(c) The stalker either:
(i) Intends to frighten, intimidate, or harass the person; or
(ii) Knows or reasonably should know that the person is afraid, intimidated, or harassed even if the stalker did not intend to place the person in fear or intimidate or harass the person.
(2)  (a) It is not a defense to the crime of stalking under subsection (1)(c)(i) of this                  section that the stalker was not given actual notice that the person did not want         the stalker to contact or follow the person; and
       (b) It is not a defense to the crime of stalking under subsection (1)(c)(ii) of this                 section that the stalker did not intend to frighten, intimidate, or harass the                     person.
(3) It shall be a defense to the crime of stalking that the defendant is a licensed private investigator acting within the capacity of his or her license as provided by chapter 18.165RCW.
(4) Attempts to contact or follow the person after being given actual notice that the person does not want to be contacted or followed constitutes prima facie evidence that the stalker intends to intimidate or harass the person. “Contact” includes, in addition to any other form of contact or communication, the sending of an electronic communication to the person.
(5)   (a) Except as provided in (b) of this subsection, a person who stalks another                   person is guilty of a gross misdemeanor.
(b) A person who stalks another is guilty of a class B felony if any of the following applies:
(i) The stalker has previously been convicted in this state or any other state of any crime of harassment, as defined in RCW 9A.46.060, of the same victim or members of the victim’s family or household or any person specifically named in a protective order;
(ii) the stalking violates any protective order protecting the person being stalked;
(iii) the stalker has previously been convicted of a gross misdemeanor or felony stalking offense under this section for stalking another person;
(iv) the stalker was armed with a deadly weapon, as defined in RCW 9.94A.825, while stalking the person;
(v)
(A) the stalker’s victim is or was a law enforcement officer; judge; juror; attorney; victim advocate; legislator; community corrections’ officer; an employee, contract staff person, or volunteer of a correctional agency; court employee, court clerk, or courthouse facilitator; or an employee of the child protective, child welfare, or adult protective services division within the department of social and health services; and
(B) the stalker stalked the victim to retaliate against the victim for an act the victim performed during the course of official duties or to influence the victim’s performance of official duties; or
(vi) the stalker’s victim is a current, former, or prospective witness in an adjudicative proceeding, and the stalker stalked the victim to retaliate against the victim as a result of the victim’s testimony or potential testimony.
(6) As used in this section:
(a) “Correctional agency” means a person working for the department of natural resources in a correctional setting or any state, county, or municipally operated agency with the authority to direct the release of a person serving a sentence or term of confinement and includes but is not limited to the department of corrections, the indeterminate sentence review board, and the department of social and health services.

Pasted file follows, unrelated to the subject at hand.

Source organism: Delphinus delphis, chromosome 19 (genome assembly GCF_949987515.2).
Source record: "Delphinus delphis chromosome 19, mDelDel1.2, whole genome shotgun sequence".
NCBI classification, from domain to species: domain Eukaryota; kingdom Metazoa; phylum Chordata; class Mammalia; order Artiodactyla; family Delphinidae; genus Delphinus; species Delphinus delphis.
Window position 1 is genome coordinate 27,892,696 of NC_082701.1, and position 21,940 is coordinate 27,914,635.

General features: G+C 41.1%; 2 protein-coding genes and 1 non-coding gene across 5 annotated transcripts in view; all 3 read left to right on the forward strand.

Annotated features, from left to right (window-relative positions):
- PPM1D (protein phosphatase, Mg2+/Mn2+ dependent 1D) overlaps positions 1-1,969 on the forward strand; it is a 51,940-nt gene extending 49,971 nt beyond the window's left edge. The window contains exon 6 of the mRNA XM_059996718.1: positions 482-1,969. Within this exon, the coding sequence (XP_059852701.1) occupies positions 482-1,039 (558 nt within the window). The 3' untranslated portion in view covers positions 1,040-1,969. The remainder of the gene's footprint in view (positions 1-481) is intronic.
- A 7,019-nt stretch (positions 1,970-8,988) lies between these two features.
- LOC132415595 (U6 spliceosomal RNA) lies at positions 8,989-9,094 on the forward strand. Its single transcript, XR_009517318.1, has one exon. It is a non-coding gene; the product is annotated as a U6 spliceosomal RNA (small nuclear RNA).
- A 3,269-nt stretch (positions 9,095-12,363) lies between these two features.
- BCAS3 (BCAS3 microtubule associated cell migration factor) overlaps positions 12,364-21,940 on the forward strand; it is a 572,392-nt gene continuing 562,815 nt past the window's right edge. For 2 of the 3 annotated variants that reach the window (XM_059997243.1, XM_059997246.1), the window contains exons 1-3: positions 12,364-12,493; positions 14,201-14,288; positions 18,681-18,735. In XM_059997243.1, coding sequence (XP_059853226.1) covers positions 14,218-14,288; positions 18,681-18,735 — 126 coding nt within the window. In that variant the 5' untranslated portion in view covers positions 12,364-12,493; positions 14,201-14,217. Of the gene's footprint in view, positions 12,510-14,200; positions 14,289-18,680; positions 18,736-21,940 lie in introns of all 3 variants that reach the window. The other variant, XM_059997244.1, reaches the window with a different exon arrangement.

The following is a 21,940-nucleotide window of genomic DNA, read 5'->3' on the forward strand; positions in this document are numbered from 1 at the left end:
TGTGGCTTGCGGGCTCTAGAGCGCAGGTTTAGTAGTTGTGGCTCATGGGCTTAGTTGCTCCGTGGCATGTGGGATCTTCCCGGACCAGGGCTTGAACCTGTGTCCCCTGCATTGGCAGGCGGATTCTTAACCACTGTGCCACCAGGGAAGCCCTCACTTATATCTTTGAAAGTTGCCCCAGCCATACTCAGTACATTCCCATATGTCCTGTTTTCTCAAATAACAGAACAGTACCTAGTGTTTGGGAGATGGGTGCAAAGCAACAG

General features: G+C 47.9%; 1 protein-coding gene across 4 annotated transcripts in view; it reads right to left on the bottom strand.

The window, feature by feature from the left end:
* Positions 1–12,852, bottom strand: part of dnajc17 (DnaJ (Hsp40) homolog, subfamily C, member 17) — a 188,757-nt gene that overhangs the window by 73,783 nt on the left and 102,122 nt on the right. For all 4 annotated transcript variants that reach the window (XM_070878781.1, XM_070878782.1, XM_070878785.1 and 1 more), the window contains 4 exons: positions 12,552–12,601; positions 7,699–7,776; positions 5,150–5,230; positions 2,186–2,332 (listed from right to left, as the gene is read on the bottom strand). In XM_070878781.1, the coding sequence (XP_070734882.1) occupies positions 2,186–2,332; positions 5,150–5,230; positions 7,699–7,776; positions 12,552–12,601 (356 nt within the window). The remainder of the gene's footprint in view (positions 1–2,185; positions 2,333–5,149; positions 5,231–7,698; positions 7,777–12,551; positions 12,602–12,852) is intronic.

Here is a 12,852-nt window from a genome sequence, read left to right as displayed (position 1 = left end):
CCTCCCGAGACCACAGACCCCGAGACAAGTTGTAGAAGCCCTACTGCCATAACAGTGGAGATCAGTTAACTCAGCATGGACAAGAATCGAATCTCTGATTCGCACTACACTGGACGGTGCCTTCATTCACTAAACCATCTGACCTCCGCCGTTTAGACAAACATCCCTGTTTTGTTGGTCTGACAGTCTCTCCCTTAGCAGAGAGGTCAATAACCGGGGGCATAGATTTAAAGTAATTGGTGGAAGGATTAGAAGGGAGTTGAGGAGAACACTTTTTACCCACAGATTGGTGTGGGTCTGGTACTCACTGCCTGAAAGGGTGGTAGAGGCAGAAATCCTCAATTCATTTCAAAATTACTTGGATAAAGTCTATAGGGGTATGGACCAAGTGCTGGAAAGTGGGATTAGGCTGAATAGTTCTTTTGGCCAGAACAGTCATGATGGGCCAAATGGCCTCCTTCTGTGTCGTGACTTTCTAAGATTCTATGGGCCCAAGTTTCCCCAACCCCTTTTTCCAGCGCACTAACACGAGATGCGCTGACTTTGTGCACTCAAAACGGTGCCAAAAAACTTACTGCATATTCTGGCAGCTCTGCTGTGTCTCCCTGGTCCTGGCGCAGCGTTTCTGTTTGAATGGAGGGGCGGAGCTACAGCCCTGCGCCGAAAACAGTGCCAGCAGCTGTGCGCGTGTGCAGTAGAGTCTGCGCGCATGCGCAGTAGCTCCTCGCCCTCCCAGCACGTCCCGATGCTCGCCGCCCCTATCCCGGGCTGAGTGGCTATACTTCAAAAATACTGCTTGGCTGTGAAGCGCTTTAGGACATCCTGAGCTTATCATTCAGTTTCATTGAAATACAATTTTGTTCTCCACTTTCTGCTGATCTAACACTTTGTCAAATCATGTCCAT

(b) “Follows” means deliberately maintaining visual or physical proximity to a specific person over a period of time. A finding that the alleged stalker repeatedly and deliberately appears at the person’s home, school, place of employment, business, or any other location to maintain visual or physical proximity to the person is sufficient to find that the alleged stalker follows the person. It is not necessary to establish that the alleged stalker follows the person while in transit from one location to another.
(c) “Harasses” means unlawful harassment as defined in RCW 10.14.020.
(d) “Protective order” means any temporary or permanent court order prohibiting or limiting violence against, harassment of, contact or communication with, or physical proximity to another person.
(e) “Repeatedly” means on two or more separate occasions.

 

Cost of Deinstitutionalization

A quick review of the hospital data from the Washington State Hospital Association provided the information below.  Granted this is far from a thorough review of the information but it does provide some insight into the problem that has been addressed by the DD Ombudsman and the recent issue at Mason General Hospital regarding the “dumping” of people with IDD at the hospitals when community care providers are unable to provide the contracted care.

This data is only for numbers of people discharged (therefore does not include people in the Emergency Departments or people that were on “observation”).  It also does not state the reason for admission but does report the service provided.  For my review, I chose the service “Organic disturbances and Intellectual disability”

June 2017 – June 2018

total discharges 967
average cost per discharge $75,332
average number of days for each person 20.3
average cost per day $3,709

Total cost for the year for these 967 people who were discharged was

$72.8 Million Dollars

Wow – think how much better spent that money would be and how much better off these people would be if that money was used wisely for a full continuum of care – meaning the RHCs, local crisis stabilization, respite and supported living